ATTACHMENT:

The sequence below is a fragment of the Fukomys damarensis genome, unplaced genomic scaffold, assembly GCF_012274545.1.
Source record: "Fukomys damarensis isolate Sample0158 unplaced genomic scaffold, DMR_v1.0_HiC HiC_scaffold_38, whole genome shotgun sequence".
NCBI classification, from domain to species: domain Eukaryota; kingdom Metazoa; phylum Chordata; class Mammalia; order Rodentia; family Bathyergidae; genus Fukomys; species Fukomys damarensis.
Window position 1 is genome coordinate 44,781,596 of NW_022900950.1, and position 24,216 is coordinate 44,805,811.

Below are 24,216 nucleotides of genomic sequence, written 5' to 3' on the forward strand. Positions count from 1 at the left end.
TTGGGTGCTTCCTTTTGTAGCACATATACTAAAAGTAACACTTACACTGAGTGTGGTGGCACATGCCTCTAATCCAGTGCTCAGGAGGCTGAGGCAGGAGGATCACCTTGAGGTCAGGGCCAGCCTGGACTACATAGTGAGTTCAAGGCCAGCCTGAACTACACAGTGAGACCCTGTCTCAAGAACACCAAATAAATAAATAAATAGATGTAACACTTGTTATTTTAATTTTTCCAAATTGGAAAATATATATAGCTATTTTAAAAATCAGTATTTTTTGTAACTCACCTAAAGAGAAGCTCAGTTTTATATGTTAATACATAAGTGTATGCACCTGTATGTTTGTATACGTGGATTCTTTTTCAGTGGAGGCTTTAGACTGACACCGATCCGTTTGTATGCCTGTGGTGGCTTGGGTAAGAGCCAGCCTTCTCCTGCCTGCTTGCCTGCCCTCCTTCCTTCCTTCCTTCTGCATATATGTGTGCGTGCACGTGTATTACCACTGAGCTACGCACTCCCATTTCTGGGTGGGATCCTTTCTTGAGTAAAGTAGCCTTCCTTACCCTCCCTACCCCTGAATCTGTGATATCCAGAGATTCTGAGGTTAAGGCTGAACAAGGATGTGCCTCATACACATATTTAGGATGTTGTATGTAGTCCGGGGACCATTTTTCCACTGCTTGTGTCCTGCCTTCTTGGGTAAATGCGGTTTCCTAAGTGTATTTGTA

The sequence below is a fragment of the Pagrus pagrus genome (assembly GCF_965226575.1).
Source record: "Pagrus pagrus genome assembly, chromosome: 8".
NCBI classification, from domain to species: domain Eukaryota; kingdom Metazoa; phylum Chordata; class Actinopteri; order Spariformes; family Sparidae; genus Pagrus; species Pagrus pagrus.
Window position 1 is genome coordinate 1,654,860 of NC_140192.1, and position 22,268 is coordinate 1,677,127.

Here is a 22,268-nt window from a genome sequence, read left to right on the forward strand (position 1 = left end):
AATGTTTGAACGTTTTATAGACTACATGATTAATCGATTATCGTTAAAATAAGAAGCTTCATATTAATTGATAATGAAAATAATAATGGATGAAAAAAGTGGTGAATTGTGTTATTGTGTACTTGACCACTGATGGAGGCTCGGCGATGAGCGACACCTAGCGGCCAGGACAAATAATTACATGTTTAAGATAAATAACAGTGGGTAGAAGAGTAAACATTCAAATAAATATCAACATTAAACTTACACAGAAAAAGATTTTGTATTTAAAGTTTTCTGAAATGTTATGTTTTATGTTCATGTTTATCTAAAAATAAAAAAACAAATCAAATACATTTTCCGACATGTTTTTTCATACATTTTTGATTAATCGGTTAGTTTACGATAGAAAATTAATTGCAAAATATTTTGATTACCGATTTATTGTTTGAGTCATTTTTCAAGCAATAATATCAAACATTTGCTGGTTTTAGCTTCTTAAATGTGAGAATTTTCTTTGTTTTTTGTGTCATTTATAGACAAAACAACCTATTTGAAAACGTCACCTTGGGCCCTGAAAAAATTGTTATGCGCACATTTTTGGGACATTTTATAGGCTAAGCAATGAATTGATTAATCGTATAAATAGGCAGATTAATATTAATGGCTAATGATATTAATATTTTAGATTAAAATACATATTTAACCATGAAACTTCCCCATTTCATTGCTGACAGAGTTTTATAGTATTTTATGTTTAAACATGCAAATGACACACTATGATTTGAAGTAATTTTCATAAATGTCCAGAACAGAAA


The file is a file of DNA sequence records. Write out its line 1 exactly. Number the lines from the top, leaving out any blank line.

The sequence below is a fragment of the Fukomys damarensis genome, unplaced genomic scaffold, assembly GCF_012274545.1.